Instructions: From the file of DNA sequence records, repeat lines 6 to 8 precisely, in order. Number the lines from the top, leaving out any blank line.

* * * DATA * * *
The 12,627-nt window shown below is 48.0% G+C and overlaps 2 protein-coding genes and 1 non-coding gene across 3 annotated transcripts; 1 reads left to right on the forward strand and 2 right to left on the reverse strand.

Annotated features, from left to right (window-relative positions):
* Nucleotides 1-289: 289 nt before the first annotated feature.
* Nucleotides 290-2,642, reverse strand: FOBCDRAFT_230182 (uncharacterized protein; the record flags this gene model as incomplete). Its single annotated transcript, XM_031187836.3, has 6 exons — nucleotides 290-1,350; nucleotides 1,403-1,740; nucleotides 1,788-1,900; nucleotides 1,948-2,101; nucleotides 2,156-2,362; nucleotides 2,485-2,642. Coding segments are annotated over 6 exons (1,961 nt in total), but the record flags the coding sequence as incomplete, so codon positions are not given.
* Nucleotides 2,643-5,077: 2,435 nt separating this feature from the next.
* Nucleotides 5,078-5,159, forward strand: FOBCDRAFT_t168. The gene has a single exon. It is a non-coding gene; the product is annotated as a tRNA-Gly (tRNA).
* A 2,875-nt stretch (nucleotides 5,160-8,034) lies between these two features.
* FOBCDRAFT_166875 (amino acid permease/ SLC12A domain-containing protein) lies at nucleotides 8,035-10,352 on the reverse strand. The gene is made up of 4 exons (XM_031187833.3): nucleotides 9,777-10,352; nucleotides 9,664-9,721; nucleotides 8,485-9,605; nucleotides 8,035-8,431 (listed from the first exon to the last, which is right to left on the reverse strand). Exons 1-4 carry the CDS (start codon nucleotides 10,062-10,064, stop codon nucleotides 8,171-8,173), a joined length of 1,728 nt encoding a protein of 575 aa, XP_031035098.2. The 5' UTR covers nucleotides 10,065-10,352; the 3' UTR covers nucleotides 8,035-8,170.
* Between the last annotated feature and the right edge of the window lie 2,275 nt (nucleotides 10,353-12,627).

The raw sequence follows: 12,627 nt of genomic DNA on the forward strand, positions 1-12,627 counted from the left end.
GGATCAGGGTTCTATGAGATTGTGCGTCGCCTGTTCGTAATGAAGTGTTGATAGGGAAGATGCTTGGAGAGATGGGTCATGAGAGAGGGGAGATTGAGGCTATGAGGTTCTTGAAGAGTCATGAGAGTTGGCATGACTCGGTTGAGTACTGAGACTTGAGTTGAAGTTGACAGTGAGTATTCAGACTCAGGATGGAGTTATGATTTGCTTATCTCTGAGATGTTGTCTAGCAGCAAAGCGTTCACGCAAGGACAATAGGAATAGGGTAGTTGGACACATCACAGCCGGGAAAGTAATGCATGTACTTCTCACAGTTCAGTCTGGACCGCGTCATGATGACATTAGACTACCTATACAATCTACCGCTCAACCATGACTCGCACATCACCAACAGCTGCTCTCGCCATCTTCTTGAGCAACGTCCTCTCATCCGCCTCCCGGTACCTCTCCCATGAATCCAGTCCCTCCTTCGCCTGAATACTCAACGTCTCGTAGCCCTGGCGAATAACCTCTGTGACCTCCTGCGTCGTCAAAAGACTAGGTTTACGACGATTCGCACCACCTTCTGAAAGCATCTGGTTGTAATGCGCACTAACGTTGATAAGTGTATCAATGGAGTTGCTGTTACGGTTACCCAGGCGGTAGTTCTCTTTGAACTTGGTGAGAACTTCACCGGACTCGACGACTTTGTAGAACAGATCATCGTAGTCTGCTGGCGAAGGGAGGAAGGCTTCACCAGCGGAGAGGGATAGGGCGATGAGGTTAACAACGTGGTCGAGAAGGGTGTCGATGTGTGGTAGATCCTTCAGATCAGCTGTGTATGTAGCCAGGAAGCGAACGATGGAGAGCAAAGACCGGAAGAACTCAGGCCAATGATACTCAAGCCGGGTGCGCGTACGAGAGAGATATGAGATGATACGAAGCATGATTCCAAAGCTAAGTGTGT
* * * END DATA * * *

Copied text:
* Nucleotides 5,078-5,159, forward strand: FOBCDRAFT_t168. The gene has a single exon. It is a non-coding gene; the product is annotated as a tRNA-Gly (tRNA).
* A 2,875-nt stretch (nucleotides 5,160-8,034) lies between these two features.
* FOBCDRAFT_166875 (amino acid permease/ SLC12A domain-containing protein) lies at nucleotides 8,035-10,352 on the reverse strand. The gene is made up of 4 exons (XM_031187833.3): nucleotides 9,777-10,352; nucleotides 9,664-9,721; nucleotides 8,485-9,605; nucleotides 8,035-8,431 (listed from the first exon to the last, which is right to left on the reverse strand). Exons 1-4 carry the CDS (start codon nucleotides 10,062-10,064, stop codon nucleotides 8,171-8,173), a joined length of 1,728 nt encoding a protein of 575 aa, XP_031035098.2. The 5' UTR covers nucleotides 10,065-10,352; the 3' UTR covers nucleotides 8,035-8,170.